…around the corner out of sight to have a seriously heaving, deep-down, WTF cry.

And then I continued on my run down the next neighborhood street and that’s when my life really shifted. My sunglasses (or my mindset) clouded my vision and I stepped on a magnolia bud on the sidewalk and went down. HARD. “Running at approximately 6 miles per hour” hard.

My sunglasses went flying. I skidded at least 8-10 feet on the cement. Immediate tears, fear and adrenaline pump. Thank goodness I didn’t smash my phone when I fell because after a few minutes of shock and assessment, I knew I wasn’t walking home. I could barely stand up. My left ankle was already swelling to an outrageous fatness and my elbow had blood dripping off it. It was sheer luck I didn’t smash my head on the ground. Dawn – thankfully – answered on the 2nd ring and drove the 1 street over to pick me up.  I was definitely in shock, was experiencing nausea, could barely hop to the car on one leg and was in a crap-ton of pain.


This was 6 days AFTER the initial fall. It was MUCH bigger…

As soon as we got in the house, the Home Depot bucket was full of ice and water and I was dunking my aching ankle and foot in for 5-6 minute bouts. HOLY OUCH! Even the icing hurt. Gratefully Dawn cleaned up my elbow and bandaged it for me, too. I continued the icing and elevating routine until around 8 or 9pm to hopefully decrease the swelling as much as possible. It definitely helped even though my ankle was still huge and started to bruise. I ate dinner, took some ibuprofen and it took me about 10 minutes to get up the stairs on the crutches to make it to bed. And remarkably, I slept pretty well!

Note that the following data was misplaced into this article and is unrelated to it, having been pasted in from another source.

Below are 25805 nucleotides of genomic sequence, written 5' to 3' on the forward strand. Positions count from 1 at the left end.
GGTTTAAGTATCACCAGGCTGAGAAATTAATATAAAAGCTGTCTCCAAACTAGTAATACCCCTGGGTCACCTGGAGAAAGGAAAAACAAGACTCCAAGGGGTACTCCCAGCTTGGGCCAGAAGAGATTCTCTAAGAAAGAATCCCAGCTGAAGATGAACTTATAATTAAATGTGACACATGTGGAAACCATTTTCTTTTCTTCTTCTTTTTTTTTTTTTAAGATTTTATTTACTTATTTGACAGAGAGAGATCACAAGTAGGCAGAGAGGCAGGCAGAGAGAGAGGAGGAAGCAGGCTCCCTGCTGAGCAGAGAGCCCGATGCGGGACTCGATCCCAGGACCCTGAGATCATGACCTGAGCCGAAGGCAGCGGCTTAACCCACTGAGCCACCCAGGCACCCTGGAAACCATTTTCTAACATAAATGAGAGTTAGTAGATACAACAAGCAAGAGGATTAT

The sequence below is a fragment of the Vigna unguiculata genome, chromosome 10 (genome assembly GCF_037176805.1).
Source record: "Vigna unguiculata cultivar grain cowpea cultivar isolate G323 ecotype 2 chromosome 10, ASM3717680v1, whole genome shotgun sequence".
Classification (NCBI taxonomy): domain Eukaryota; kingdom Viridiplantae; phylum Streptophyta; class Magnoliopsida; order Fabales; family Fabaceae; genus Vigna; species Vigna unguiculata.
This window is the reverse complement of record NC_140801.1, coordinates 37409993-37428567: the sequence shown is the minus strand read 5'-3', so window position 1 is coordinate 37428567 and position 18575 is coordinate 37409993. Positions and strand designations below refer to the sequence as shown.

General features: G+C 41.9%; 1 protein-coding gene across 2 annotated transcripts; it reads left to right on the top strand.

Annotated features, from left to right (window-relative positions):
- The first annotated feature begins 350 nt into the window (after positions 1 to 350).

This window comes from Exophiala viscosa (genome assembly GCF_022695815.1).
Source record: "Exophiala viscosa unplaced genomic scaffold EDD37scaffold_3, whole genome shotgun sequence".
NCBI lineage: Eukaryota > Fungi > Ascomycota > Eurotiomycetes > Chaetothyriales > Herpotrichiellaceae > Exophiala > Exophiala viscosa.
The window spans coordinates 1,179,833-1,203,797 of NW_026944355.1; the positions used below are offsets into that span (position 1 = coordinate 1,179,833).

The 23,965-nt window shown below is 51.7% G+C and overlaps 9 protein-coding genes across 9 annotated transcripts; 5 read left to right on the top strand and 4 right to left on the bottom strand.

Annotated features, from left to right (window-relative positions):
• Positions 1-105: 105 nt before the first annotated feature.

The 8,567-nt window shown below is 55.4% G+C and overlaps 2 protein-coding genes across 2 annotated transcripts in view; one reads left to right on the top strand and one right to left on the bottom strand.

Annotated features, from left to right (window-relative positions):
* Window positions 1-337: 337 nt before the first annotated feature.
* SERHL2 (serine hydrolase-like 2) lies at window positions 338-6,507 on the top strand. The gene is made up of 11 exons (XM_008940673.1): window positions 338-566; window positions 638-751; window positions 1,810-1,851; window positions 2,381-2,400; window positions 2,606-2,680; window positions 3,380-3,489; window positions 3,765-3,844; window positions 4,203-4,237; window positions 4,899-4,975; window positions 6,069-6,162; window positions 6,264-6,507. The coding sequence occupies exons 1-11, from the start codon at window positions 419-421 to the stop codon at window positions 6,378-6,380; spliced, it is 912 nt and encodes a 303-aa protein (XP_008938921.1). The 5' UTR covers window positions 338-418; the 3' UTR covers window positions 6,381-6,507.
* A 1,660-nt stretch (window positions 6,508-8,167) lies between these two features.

When I woke around 5:30 that Sunday morning, I knew moving around was gonna suck. So I took my time, sat up on the edge of the bed and grabbed my crutches. Dawn was downstairs taking care of the dogs already. I put my phone in my pocket and made it to the foot of the bed before I started to feel “off”. Woozy, lightheaded, pukey – just plain bad. I called Dawn on my phone because I was too weak to call out her name. She came up immediately, handed me a trash can in case I got sick and that’s all I remember…